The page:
Monday, June 25, 2007

Science and Religion

by shamanic

For those of us who've followed the ongoing battle in the United States over (I can't even believe I have to write this in 2007) teaching evolution in schools and other war-against-sciencey items, there's a truly fascinating article in the current Discover Magazine on Science and Islam.

A brief history, for those who (like me) haven't seen the inside of a history classroom in a while: While Europe languished through the Dark Ages, the Islamic world was a beacon of knowledge and progress. Technology, astronomy, optics, and mathematics all thrived for centuries in the Islamic world, due in part to the conquest of territory and subsequent fusion of ideas stretching from East Africa and Europe to India, until around the 15th century. Wikipedia has more.

I'm going to pull two quotes from Todd Pitock's article. I'll also note that Pitock told me in e-mail that he "led with that [the fundamentalist approach to practicing science] precisely because it was interesting, and certainly to some extent representative, but it's still just one piece of the story." The first quote is from an Egyptian political scientist, lamenting what he sees as bad science from fundamentalists:
“This tendency to use their knowledge of science to ‘prove’ that the religious interpretations of life are correct is really corrupting,” he tells me. [Gamal] Soltan, who got his doctorate at the University of Northern Illinois, works in a small office that’s pungent with tobacco smoke; journals and newspapers lie stacked on his desk and floor. “Their methodology is bad,” he says. Soltan explains that Islamic scientists start with a conclusion (the Koran says the body has 360 joints) and then work toward proving that conclusion. To reach the necessary answer they will, in this instance, count things that some orthopedists might not call a joint. “They’re sure about everything, about how the universe was created, who created it, and they just need to control nature rather than interpret it,” Soltan adds. “But the driving force behind any scientific pursuit is that the truth is still out there.”
The second is from a professor of chemistry at Cairo University who "does not consider himself an 'Islamic scientist'... He is a scientist who happens to be devout, one who sees science and religion as discrete pursuits."
What about, say, evolutionary biology or Darwinism? I ask. (Evolution is taught in Egyptian schools, although it is banned in Saudi Arabia and Sudan.) "If you are asking if Adam came from a monkey, no," [Waheed] Badawy responds. “Man did not come from a monkey. If I am religious, if I agree with Islam, then I have to respect all of the ideas of Islam. And one of these ideas is the creation of the human from Adam and Eve. If I am a scientist, I have to believe that."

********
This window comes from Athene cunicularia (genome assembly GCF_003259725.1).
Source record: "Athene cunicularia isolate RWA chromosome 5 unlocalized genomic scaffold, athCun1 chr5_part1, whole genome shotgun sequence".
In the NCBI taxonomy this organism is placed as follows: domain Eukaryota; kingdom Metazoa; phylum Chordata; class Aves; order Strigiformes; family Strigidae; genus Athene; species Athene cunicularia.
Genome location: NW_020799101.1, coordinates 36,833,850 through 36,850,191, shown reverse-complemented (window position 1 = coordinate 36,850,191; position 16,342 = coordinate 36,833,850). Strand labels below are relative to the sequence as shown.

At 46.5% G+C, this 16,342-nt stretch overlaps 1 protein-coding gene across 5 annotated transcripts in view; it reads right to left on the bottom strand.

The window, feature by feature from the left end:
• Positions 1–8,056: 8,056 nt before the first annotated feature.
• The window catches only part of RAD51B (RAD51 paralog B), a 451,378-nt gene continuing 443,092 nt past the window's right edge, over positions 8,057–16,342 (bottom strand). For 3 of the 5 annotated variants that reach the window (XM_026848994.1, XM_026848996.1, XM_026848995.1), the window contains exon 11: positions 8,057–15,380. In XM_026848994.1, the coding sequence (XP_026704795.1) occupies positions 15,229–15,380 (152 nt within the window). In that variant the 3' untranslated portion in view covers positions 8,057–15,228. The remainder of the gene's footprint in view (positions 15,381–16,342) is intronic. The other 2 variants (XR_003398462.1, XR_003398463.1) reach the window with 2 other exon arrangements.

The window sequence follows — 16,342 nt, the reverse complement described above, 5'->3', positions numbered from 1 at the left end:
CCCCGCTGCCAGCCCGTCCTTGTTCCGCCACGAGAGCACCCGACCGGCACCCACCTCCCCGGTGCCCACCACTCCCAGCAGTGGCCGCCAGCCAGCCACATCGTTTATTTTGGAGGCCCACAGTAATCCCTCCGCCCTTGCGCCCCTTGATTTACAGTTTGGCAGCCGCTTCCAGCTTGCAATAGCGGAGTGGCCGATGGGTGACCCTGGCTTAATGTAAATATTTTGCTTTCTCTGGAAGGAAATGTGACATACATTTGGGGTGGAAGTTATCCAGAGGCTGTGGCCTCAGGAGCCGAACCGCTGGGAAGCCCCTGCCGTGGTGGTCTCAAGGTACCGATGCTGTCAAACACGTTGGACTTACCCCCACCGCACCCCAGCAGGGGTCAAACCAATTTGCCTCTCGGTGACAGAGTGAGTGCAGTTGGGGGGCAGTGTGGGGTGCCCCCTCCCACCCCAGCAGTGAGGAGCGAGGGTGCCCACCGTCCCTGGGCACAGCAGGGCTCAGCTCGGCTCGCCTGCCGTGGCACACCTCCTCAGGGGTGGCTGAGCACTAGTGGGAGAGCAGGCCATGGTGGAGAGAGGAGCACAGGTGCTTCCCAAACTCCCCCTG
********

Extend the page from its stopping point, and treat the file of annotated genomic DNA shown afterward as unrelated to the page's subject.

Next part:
But from the point of view of a scientist, is it not just a story? I ask. He tells me that if I were writing an article saying that Adam and Eve is a big lie, it will not be accepted until I can prove it.

"Nobody can just write what he thinks without proof. But we have real proof that the story of Adam as the first man is true.”

“What proof?”

He looks at me with disbelief: “It’s written in the Koran.”

In e-mail, Pitock warns against drawing conclusions about America's path because the circumstances that led to this state of affairs are so complicated and include so many moving parts. He notes that the governments in much of the Islamic world are so inept that it naturally fell to religious institutions to provide basic services like education, which is where science begins.

But I think this piece of the puzzle is actually what concerns me. With voucher proposals, home schooling, and privatization schemes, along with the eternal libertarian longing to abolish public education, our democracy has the option of picking a path not unlike the one that grew organically in a region once known for its intellectual excellence.

Of the second passage quoted above, Pitock tells me, "I have little doubt I could find a crank like that here -- just not one with millions of readers and viewers." At present, that may be true, but the Intelligent Design fight in Dover, Pa., and the anti-evolution stickers that were eventually thrown out in, for example, Cobb County, Ga., suggest an America that could tilt with relative ease in the direction that many scholars and scientists in Islamic nations are working desperately to move away from.

Case in point: The Discovery Institute, the think tank devoted to advancing Intelligent Design (or "God Did It! Biology") in America's classrooms and legislatures, is hailing the release of a new textbook called Explore Evolution: The Arguments For and Against Neo-Darwinism. The book's Web site proclaims "Explore Evolution is part of the continuing debate over Neo-Darwinism." The only problem here is that there really is no debate within science about the concept of evolution. Let me repeat that: among scientists, Darwin's theory of evolution is a fact. The evidence for evolution is absolutely overwhelming.

Pitock's article is a great exploration of the challenges that scientists face in Muslim nations and the ways that some have pushed the boundaries to advance scientific research there. But it's also a timely story for this generation of Americans, who have to choose once again whether to side with progress or with Biblical literalism. In a world increasingly defined by the speed of innovation, choosing even to stand still is to choose to move backward.

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